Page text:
By Kira Nuit
There’s this wonderful stage of parenting, I’m told, where your child(ren) have good levels of cognition, empathy, dexterity, and communication skills. Many things become possible, from watching some of your favorite movies together to doing modest rituals. I have a two year-old; this is not that time. However, there are still spiritual things we can do together, and I think it’s important to explore them. I hope to share my spirituality with her during our whole lives (or at least in the years I have before she judges everything about me and my life choices as profoundly uncool).
Make Offerings. Many of us make offerings as part of our devotional practices; it’s easy to include a child in this. It provides a great opportunity to tell the stories of the Gods/Allies/Ancestors/Land Spirits/Fair Folk with whom you have these relationships. She may be able to communicate things to you about the energies she perceives that will deepen your own relationships with these entities. She may also make the practices her own by inventing her own stories. My daughter joins me in the formal offerings of water and blessings to the Ancestors and is finally dextrous enough to pour the water herself. We also do informal, in-the-moment offerings (far more frequently than I did before she came along). You can offer any object to any entity: we offer picnic leavings to the earth or the animals, dandelion seeds to the wind, leaf boats to the river, sticks and stones to the fire.
Say Grace. The habits you establish now will stick for a while. (Or, as I like to joke, “Don’t do anything with/for a toddler that you aren’t willing to do a thousand more times.”) We made up a simple meal blessing ritual for our family: we light a candle, say the same prayer, and finish with “itadakimasu” because we like the sentiment and also my child watches anime. She can’t say the blessing yet, but she never forgets that we’re supposed to, and she insists that everyone be seated before we begin. My parents ingrained the habit of saying grace in me, so I know that this moment of gratitude and thanksgiving has the chance of remaining a lifelong behavior.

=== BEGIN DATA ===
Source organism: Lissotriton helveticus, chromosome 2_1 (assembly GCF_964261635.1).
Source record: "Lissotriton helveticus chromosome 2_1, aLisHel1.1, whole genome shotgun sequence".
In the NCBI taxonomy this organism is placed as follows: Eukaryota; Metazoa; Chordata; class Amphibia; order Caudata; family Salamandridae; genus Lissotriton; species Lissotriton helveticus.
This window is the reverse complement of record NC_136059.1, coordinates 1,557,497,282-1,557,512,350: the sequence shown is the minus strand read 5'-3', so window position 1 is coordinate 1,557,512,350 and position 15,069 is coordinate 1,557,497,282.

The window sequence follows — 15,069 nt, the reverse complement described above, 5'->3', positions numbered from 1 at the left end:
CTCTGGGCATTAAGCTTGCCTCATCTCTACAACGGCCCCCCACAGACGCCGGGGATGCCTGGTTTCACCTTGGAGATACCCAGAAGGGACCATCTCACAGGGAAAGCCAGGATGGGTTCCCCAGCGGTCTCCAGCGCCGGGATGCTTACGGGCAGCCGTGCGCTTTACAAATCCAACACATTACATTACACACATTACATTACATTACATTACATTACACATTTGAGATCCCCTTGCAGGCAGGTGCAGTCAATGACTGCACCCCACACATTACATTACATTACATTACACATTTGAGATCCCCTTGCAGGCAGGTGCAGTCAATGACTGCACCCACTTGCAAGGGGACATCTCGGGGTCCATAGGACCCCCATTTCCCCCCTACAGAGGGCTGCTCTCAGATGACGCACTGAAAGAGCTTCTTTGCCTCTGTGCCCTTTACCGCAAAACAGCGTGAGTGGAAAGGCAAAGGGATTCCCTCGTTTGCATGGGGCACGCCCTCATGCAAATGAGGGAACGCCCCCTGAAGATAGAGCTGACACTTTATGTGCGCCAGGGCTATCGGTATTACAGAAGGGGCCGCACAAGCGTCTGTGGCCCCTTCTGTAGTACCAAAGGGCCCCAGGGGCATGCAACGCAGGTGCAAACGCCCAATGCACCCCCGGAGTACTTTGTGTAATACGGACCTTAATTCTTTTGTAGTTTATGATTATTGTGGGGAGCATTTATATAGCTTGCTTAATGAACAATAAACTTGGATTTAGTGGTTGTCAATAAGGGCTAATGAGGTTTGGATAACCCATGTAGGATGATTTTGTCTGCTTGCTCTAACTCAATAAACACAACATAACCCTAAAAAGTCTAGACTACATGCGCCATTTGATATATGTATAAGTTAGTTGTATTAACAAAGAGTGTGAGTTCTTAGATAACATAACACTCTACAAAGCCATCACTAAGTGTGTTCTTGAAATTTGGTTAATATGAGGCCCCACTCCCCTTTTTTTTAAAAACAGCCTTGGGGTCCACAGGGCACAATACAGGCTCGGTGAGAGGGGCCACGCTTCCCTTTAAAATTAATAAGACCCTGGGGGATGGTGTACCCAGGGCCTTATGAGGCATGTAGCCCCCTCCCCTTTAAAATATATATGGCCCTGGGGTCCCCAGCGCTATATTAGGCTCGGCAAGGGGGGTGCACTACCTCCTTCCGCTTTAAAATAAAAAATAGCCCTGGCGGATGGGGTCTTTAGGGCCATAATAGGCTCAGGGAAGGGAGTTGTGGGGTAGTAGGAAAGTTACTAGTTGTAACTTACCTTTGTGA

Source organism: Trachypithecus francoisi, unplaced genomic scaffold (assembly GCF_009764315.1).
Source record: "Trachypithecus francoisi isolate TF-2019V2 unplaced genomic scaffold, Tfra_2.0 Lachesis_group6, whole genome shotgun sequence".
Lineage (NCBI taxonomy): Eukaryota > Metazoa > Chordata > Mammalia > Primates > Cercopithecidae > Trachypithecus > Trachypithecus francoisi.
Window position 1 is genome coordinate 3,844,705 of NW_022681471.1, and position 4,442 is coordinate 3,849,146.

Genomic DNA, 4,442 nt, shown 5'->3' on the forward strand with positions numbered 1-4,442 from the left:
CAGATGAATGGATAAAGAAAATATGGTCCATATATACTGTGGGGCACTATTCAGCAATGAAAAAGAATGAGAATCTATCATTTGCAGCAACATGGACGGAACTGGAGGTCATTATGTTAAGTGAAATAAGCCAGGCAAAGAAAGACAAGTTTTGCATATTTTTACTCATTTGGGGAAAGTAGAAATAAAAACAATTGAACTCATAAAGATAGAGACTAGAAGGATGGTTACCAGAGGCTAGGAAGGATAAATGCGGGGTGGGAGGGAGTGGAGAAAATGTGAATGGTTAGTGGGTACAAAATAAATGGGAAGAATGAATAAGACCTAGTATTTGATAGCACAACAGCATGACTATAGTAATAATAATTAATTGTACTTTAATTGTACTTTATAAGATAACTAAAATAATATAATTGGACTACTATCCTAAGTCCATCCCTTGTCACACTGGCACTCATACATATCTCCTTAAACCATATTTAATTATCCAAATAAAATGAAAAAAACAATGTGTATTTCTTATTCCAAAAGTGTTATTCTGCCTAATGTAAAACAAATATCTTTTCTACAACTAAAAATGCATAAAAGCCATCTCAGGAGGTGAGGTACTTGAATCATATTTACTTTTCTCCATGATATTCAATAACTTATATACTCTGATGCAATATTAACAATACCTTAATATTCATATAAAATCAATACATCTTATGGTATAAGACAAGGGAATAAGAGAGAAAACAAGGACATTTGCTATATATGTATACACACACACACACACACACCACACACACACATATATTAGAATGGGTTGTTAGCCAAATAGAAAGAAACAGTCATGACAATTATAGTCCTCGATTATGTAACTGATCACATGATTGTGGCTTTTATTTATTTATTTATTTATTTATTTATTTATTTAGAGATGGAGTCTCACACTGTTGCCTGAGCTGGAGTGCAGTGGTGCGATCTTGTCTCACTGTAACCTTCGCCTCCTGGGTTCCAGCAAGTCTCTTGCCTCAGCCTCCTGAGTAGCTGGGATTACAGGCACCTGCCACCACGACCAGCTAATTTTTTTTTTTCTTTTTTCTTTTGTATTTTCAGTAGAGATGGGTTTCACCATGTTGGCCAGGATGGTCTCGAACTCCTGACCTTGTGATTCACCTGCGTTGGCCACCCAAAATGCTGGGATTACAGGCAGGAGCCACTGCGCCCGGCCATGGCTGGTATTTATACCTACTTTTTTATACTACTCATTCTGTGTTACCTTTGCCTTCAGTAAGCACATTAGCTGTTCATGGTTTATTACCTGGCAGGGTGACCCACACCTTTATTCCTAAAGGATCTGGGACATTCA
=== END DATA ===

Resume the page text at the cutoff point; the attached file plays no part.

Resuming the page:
Take Trance Journeys. Create a nightly meditation. (Ours is inspired by Starbright Meditations for Children.) This is your opportunity to teach your child a relaxation exercise to wind down for sleep, to introduce allies, and to set your child’s feet on the way to happy dreams. The language we use at night informs the way we explain things during the day, and events during the day turn up in our meditations at night. It’s also a great time to connect with each other.
Make Altars. This point seems the most obvious to me, but it bears mentioning. Kids this age love tactile pursuits and get a lot out of having a special place that is theirs. A low table serves this purpose well. After collecting “treasures” during walks or outings, the child can place them as desired and interact with them at will. If a parent models sitting at an altar for a time while being quiet, saying prayers, or singing songs, the child will often mimic this behavior and then come up with her own innovations. It’s play for her, but one that might later inform her model of the universe and the ways she engages with it.
What have you done with your small children?
Kira Nuit is a writer, geek, textile artist, witch and mother. She strives to build a simple and fulfilling life that integrates all her parts — which includes figuring out how to provide excellent care for her toddling daughter while also bathing regularly. She writes about it at Earth Mama Prime.